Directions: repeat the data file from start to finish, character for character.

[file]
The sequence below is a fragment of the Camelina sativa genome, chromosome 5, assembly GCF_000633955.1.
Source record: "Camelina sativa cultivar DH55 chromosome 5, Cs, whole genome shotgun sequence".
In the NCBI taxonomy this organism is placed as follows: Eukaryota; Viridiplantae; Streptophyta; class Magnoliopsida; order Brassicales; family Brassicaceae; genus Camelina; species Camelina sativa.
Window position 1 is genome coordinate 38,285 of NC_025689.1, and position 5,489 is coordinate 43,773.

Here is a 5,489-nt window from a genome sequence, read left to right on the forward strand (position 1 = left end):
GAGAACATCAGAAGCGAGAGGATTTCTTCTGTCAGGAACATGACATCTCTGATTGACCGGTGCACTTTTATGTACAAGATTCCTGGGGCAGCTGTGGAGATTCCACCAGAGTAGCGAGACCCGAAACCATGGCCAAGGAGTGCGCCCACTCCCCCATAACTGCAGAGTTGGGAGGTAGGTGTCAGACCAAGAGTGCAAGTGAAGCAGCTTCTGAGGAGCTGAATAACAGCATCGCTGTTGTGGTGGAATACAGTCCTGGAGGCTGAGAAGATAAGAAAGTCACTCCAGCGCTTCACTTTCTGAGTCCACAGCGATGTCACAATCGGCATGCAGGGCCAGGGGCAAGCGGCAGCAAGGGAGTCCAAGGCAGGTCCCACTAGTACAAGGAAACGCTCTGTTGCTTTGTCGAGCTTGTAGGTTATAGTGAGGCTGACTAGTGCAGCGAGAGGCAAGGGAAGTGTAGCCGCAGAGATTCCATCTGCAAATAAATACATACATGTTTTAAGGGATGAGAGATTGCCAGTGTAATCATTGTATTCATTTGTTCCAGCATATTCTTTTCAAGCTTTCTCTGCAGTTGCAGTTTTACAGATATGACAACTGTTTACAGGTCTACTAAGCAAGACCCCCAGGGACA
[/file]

The sequence below is a fragment of the Camelina sativa genome, chromosome 5, assembly GCF_000633955.1.
Source record: "Camelina sativa cultivar DH55 chromosome 5, Cs, whole genome shotgun sequence".
In the NCBI taxonomy this organism is placed as follows: Eukaryota; Viridiplantae; Streptophyta; class Magnoliopsida; order Brassicales; family Brassicaceae; genus Camelina; species Camelina sativa.
Window position 1 is genome coordinate 38,285 of NC_025689.1, and position 5,489 is coordinate 43,773.

Here is a 5,489-nt window from a genome sequence, read left to right on the forward strand (position 1 = left end):
GAGAACATCAGAAGCGAGAGGATTTCTTCTGTCAGGAACATGACATCTCTGATTGACCGGTGCACTTTTATGTACAAGATTCCTGGGGCAGCTGTGGAGATTCCACCAGAGTAGCGAGACCCGAAACCATGGCCAAGGAGTGCGCCCACTCCCCCATAACTGCAGAGTTGGGAGGTAGGTGTCAGACCAAGAGTGCAAGTGAAGCAGCTTCTGAGGAGCTGAATAACAGCATCGCTGTTGTGGTGGAATACAGTCCTGGAGGCTGAGAAGATAAGAAAGTCACTCCAGCGCTTCACTTTCTGAGTCCACAGCGATGTCACAATCGGCATGCAGGGCCAGGGGCAAGCGGCAGCAAGGGAGTCCAAGGCAGGTCCCACTAGTACAAGGAAACGCTCTGTTGCTTTGTCGAGCTTGTAGGTTATAGTGAGGCTGACTAGTGCAGCGAGAGGCAAGGGAAGTGTAGCCGCAGAGATTCCATCTGCAAATAAATACATACATGTTTTAAGGGATGAGAGATTGCCAGTGTAATCATTGTATTCATTTGTTCCAGCATATTCTTTTCAAGCTTTCTCTGCAGTTGCAGTTTTACAGATATGACAACTGTTTACAGGTCTACTAAGCAAGACCCCCAGGGACA